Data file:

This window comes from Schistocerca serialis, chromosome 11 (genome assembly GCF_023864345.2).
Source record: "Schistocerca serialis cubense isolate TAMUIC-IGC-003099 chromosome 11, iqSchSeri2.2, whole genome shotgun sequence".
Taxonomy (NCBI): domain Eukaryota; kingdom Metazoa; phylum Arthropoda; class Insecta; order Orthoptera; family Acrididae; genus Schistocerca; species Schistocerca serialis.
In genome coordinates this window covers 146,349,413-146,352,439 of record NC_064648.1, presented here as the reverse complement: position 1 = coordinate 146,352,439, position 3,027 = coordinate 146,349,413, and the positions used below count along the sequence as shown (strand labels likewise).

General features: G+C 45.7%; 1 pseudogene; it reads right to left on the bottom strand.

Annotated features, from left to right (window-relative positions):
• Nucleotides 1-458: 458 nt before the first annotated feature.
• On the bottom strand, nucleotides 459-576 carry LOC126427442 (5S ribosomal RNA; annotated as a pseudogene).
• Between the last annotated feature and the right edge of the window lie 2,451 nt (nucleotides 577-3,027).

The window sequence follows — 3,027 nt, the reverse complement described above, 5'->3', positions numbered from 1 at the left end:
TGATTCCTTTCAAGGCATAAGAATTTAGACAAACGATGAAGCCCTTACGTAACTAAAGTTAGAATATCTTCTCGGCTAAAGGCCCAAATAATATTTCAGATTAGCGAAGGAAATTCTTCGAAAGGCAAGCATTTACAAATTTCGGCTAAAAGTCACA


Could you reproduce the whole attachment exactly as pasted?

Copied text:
This window comes from Schistocerca serialis, chromosome 11 (genome assembly GCF_023864345.2).
Source record: "Schistocerca serialis cubense isolate TAMUIC-IGC-003099 chromosome 11, iqSchSeri2.2, whole genome shotgun sequence".
Taxonomy (NCBI): domain Eukaryota; kingdom Metazoa; phylum Arthropoda; class Insecta; order Orthoptera; family Acrididae; genus Schistocerca; species Schistocerca serialis.
In genome coordinates this window covers 146,349,413-146,352,439 of record NC_064648.1, presented here as the reverse complement: position 1 = coordinate 146,352,439, position 3,027 = coordinate 146,349,413, and the positions used below count along the sequence as shown (strand labels likewise).

General features: G+C 45.7%; 1 pseudogene; it reads right to left on the bottom strand.

Annotated features, from left to right (window-relative positions):
• Nucleotides 1-458: 458 nt before the first annotated feature.
• On the bottom strand, nucleotides 459-576 carry LOC126427442 (5S ribosomal RNA; annotated as a pseudogene).
• Between the last annotated feature and the right edge of the window lie 2,451 nt (nucleotides 577-3,027).

The window sequence follows — 3,027 nt, the reverse complement described above, 5'->3', positions numbered from 1 at the left end:
TGATTCCTTTCAAGGCATAAGAATTTAGACAAACGATGAAGCCCTTACGTAACTAAAGTTAGAATATCTTCTCGGCTAAAGGCCCAAATAATATTTCAGATTAGCGAAGGAAATTCTTCGAAAGGCAAGCATTTACAAATTTCGGCTAAAAGTCACA